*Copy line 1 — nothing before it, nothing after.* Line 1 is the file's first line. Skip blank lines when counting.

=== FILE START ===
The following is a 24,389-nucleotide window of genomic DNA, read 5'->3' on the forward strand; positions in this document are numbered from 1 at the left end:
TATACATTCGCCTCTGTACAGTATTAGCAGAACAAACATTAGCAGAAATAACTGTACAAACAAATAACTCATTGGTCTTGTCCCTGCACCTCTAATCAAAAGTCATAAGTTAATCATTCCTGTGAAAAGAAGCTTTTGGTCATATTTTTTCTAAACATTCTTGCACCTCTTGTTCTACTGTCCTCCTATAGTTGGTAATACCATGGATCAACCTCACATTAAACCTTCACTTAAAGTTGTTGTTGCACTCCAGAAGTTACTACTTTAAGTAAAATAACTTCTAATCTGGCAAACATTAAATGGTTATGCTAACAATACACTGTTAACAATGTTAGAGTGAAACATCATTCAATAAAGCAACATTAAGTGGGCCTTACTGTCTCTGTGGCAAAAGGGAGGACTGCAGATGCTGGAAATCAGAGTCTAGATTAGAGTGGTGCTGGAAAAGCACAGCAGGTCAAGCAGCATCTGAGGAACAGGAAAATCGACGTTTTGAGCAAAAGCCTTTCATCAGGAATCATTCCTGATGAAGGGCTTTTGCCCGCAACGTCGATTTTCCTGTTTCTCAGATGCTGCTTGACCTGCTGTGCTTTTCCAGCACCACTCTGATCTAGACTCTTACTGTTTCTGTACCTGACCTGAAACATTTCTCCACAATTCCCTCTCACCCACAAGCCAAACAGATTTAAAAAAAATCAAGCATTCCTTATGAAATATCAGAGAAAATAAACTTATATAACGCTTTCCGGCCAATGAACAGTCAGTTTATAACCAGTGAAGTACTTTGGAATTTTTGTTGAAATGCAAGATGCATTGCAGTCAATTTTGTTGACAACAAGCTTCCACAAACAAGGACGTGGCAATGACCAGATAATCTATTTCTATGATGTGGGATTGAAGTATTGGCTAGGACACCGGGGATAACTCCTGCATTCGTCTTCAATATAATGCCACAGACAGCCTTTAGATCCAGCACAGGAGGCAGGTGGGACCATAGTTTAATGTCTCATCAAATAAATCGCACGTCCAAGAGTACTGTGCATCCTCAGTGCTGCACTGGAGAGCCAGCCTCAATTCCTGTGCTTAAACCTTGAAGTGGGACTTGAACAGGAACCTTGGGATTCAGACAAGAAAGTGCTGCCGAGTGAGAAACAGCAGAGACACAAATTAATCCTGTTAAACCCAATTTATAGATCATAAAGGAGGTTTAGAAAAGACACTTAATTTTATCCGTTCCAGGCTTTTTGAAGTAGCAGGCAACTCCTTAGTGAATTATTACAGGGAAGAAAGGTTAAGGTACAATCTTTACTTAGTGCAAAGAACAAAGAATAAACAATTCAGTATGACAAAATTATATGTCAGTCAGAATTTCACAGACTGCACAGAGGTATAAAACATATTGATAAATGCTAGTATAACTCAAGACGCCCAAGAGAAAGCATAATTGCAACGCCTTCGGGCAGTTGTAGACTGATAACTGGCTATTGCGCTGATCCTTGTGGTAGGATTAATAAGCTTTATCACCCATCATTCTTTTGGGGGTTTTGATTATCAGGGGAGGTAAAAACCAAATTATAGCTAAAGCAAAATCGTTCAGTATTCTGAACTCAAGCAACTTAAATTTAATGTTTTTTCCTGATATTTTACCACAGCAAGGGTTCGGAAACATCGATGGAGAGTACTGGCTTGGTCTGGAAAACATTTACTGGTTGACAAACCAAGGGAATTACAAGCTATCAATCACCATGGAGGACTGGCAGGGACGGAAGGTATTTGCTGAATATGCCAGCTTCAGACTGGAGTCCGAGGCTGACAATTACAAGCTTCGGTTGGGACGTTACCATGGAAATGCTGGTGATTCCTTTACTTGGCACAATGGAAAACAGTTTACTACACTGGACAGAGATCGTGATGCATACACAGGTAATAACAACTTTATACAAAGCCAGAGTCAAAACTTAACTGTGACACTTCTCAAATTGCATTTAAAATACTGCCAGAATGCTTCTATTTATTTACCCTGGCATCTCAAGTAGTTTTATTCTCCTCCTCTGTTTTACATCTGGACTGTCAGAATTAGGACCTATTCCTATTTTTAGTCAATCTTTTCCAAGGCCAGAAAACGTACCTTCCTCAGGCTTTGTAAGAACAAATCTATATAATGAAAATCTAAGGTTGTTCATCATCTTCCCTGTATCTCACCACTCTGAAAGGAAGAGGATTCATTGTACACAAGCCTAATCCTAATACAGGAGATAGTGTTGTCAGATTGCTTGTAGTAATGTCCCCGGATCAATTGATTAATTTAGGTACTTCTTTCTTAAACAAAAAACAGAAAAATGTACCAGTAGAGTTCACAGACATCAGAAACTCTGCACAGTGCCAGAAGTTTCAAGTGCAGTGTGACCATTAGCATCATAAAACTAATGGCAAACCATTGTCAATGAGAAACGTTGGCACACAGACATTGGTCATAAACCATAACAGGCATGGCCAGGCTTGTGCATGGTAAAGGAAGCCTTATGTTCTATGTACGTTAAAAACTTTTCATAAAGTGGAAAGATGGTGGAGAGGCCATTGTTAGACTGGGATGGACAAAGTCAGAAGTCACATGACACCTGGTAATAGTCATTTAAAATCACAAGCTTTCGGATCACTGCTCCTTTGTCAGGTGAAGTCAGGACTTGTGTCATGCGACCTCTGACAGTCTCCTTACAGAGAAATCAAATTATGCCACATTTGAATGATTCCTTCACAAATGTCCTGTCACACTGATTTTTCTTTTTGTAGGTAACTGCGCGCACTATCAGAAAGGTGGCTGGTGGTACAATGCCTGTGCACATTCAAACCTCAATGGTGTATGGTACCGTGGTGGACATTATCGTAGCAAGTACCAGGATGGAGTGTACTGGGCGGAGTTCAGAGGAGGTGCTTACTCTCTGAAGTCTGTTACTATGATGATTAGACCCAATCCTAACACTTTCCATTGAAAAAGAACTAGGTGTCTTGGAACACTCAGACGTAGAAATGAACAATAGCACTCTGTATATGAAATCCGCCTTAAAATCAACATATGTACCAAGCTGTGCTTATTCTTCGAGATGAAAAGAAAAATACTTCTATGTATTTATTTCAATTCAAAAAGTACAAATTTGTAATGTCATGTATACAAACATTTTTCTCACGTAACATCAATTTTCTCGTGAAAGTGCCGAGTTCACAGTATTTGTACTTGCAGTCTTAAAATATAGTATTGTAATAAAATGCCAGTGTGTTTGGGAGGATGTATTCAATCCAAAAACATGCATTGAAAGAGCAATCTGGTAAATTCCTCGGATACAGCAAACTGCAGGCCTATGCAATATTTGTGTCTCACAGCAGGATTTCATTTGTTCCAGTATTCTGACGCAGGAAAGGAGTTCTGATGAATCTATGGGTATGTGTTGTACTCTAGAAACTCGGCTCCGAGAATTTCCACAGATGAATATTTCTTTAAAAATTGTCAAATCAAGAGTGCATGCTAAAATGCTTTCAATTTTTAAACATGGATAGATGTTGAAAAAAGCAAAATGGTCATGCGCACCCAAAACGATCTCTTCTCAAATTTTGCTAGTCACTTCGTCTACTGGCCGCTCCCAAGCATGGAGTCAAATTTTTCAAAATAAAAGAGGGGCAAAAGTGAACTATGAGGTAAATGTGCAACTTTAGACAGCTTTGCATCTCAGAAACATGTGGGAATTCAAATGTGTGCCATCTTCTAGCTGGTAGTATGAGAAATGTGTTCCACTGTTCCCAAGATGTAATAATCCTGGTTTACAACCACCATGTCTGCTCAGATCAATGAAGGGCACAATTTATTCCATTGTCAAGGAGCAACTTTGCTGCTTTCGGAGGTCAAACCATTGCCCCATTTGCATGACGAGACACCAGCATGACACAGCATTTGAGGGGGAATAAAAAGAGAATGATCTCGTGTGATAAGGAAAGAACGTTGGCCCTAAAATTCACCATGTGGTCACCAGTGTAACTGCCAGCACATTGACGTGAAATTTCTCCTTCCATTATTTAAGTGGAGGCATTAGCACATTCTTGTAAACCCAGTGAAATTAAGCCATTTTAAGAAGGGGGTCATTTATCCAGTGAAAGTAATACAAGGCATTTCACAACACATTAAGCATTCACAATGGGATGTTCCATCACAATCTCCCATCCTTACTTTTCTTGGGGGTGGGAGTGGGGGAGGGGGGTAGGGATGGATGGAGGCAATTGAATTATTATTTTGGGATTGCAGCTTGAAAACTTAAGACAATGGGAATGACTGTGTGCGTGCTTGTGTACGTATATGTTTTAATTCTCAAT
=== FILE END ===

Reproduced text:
The following is a 24,389-nucleotide window of genomic DNA, read 5'->3' on the forward strand; positions in this document are numbered from 1 at the left end: